Turkey Creek Ranch
By: Leopold Conservation Award Program
The Walkers’ ranch has been described as an island of intact natural systems, native species and quiet, open spaces. It is home to significant populations of three rare, indigenous plants and native wildlife species including antelope, elk, deer, pronghorn and wild turkey. Management decisions, including even basic visitation to some areas of the property, are governed by the potential impact on wildlife.
“Few, if any, ranches of such size and natural condition remain so close to a major Colorado metropolitan area, a testament to the landowner who values his home and the land surrounding it for far more than development value,” wrote Matt Moorhead of The Nature Conservancy in a nomination letter.
The act of cattle ranching and wildlife management go hand in hand, and the life’s work of the Walkers proves it. Under a Safe Harbor Agreement with the U.S. Fish and Wildlife Service, they successfully re-introduced black footed ferrets, which were once thought to be extinct. A total of 55 ferrets were released on the ranch in 2013, reviving the species’ presence in the region and providing a natural predator of the prairie dog.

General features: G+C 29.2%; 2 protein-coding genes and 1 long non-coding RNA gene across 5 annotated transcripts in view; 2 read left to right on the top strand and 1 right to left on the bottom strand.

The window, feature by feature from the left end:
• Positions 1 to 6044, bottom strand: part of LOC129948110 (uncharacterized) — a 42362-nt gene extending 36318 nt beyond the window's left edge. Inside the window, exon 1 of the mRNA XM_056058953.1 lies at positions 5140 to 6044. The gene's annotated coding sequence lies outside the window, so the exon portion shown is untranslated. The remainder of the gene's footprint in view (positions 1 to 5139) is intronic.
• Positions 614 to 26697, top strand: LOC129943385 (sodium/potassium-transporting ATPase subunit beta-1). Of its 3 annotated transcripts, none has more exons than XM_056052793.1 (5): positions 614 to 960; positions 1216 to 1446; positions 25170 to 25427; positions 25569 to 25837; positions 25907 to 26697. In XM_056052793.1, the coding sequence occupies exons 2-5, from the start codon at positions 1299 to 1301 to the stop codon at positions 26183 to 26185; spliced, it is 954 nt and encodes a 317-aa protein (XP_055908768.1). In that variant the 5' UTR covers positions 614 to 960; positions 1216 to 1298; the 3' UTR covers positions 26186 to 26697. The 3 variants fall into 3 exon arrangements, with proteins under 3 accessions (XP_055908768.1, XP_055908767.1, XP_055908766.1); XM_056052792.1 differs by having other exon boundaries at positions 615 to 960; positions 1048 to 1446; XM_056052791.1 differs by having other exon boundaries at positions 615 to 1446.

The Walkers’ forethought and long term planning has also included the installation of pipelines, water storage tanks and stock ponds, playing an integral role in the viability of the Turkey Creek Ranch as a home to livestock and wildlife. The Walkers are lauded by community leaders and fellow ranchers for their steadfast commitment to the land, wildlife and environment for the benefit of generations to come.